Wikileaks has published shocking leaked documents from the Organization for the Prohibition of Chemical Weapons in which they covered up a dissenting report that concluded chemical weapons were not used in the Syrian city of Duoma last year.
The latest release is the fourth batch of leaked documents that WikiLeaks has published from OPCW.
In one of the leaked e-mail exchanges, from February 27-28, between members of the fact finding mission (FFM) deployed to Douma and senior officials of the OPCW, the watchdog’s Chief of Cabinet Sebastien Braha ordered the removal of “all traces” of a report by Ian Henderson.
“Please get this document out of DRA [Documents Registry Archive]… And please remove all traces, if any, of its delivery/storage/whatever in DRA,” the email reads.
Henderson had inspected the sites in Douma and two cylinders that were found on the site of the alleged attack. In his report, he had concluded that the cylinders were more likely placed there — not dropped. His findings heavily indicated that the “attack” was staged.
US media and politicians uncritically claimed that the cylinders were dropped from the air by the Syrian government, killing civilians.
Since the cylinders appeared to be placed by hand, and the area was under the control of anti-government forces, Henderson’s findings lend credence to theories that the attack was staged to set up the Syrian president and prompt the US to attack.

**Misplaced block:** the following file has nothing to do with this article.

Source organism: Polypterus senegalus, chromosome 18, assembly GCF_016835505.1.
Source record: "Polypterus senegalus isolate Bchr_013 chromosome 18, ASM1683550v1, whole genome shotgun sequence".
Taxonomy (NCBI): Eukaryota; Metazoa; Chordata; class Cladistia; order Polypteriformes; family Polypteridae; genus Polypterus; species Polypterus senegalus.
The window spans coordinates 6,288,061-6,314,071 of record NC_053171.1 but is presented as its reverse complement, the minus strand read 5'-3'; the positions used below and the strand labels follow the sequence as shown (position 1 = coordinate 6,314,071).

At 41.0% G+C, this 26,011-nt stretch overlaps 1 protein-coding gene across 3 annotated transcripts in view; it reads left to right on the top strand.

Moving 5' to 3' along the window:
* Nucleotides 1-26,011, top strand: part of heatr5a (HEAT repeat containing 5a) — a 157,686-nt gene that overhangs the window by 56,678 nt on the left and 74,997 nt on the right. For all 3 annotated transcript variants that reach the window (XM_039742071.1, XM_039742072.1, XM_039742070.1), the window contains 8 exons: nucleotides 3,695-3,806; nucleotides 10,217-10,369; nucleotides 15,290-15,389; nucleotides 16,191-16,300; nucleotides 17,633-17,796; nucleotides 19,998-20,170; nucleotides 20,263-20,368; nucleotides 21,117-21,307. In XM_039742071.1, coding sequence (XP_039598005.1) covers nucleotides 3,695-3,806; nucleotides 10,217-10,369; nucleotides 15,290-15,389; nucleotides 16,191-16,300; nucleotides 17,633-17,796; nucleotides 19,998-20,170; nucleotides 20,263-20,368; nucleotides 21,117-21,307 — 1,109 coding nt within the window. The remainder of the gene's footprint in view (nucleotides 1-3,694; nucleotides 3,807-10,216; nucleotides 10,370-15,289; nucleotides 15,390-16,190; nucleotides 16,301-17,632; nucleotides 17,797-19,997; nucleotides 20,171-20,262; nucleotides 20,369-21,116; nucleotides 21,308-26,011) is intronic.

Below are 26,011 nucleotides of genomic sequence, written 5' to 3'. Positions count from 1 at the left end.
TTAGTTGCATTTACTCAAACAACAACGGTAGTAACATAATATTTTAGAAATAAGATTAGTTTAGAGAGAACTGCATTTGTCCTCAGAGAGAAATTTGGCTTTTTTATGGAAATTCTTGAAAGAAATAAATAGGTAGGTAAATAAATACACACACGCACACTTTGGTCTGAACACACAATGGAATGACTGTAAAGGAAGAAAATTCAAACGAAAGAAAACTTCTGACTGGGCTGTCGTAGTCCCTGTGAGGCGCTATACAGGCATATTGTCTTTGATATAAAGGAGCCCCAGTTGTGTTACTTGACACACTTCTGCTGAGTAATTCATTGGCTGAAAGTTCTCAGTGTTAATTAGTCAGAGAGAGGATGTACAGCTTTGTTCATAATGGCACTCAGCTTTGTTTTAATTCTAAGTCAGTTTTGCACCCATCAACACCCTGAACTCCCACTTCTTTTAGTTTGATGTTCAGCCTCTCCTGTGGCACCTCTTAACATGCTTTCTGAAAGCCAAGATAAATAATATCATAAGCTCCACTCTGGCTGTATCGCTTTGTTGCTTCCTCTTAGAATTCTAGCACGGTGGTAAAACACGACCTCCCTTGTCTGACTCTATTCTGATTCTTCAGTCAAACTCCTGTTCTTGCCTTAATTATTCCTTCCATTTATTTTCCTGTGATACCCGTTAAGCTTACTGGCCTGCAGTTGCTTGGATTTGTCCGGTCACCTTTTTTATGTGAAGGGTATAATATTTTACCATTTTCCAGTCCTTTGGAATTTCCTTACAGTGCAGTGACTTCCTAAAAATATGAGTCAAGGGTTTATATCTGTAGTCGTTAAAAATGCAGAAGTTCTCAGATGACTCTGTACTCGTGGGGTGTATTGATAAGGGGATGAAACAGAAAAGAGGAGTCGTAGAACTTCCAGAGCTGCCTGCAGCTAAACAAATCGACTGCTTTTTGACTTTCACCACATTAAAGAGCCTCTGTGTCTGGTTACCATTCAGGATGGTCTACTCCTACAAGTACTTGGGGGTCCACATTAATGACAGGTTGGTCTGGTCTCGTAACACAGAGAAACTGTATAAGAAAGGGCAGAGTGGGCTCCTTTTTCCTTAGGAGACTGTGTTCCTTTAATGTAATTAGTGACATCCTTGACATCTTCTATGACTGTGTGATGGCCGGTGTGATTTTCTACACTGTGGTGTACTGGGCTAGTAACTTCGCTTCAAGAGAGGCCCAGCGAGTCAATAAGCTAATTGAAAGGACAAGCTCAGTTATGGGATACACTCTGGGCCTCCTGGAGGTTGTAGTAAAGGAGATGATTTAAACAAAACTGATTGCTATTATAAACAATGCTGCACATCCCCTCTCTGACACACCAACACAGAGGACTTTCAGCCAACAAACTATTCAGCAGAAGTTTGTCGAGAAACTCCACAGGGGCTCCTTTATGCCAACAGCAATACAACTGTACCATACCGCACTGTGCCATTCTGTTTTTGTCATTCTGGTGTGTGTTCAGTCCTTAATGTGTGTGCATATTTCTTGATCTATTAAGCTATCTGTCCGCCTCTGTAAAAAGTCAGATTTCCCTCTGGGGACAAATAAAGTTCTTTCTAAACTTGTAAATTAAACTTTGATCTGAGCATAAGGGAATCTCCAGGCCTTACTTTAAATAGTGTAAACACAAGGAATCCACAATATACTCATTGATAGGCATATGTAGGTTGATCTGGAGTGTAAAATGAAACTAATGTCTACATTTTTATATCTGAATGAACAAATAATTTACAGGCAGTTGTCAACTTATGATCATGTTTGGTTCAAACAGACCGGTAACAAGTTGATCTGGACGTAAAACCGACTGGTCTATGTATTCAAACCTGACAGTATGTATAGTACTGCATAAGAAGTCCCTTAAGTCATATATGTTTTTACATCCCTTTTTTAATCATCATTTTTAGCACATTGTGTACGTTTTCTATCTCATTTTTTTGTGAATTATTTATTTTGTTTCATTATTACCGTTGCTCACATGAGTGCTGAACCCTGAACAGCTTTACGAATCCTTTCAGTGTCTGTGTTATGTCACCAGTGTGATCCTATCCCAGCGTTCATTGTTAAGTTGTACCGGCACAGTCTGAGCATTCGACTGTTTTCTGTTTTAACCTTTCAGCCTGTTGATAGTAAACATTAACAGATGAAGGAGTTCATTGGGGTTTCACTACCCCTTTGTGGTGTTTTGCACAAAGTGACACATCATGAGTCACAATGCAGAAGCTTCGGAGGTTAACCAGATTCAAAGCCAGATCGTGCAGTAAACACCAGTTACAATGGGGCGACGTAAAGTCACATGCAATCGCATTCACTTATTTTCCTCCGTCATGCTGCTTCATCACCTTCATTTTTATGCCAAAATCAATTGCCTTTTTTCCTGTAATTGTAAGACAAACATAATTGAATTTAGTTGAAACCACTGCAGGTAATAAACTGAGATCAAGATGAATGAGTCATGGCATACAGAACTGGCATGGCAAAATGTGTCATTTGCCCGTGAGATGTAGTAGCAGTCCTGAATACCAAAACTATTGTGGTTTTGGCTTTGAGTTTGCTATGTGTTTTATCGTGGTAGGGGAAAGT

Email from the Chief of Cabinet at the OPCW, demanding deletion of dissenting engineering assessment: “Please get this document out of DRA [Documents Registry Archive]… And please
remove all traces, if any, of its delivery/storage/whatever in DRA”https://t.co/j5Jgjiz8UY pic.twitter.com/8yojf8teFC
— WikiLeaks (@wikileaks) December 27, 2019
WikiLeaks also released minutes from a meeting on June 6, 2018 where members of OPCW met with “three Toxicologists/Clinical pharmacologists, one bioanalytical and toxicological chemist” who all specialize in chemical weapons.
The purposes of this meeting were “to solicit expert advice on the value of exhuming suspected victims of the alleged chemical attack in Douma on 7 April 2018” and “to elicit expert opinions from the forensic toxicologists regarding the observed and reported symptoms of the alleged victims.” They were particularly interested in “…whether the symptoms observed in victims were consistent with exposure to chlorine or other reactive chlorine gas.”
Minutes from an OPCW meeting with toxicologists specialized in chemical weapons: “the experts were conclusive in their statements that there was
no correlation between symptoms and chlorine exposure”.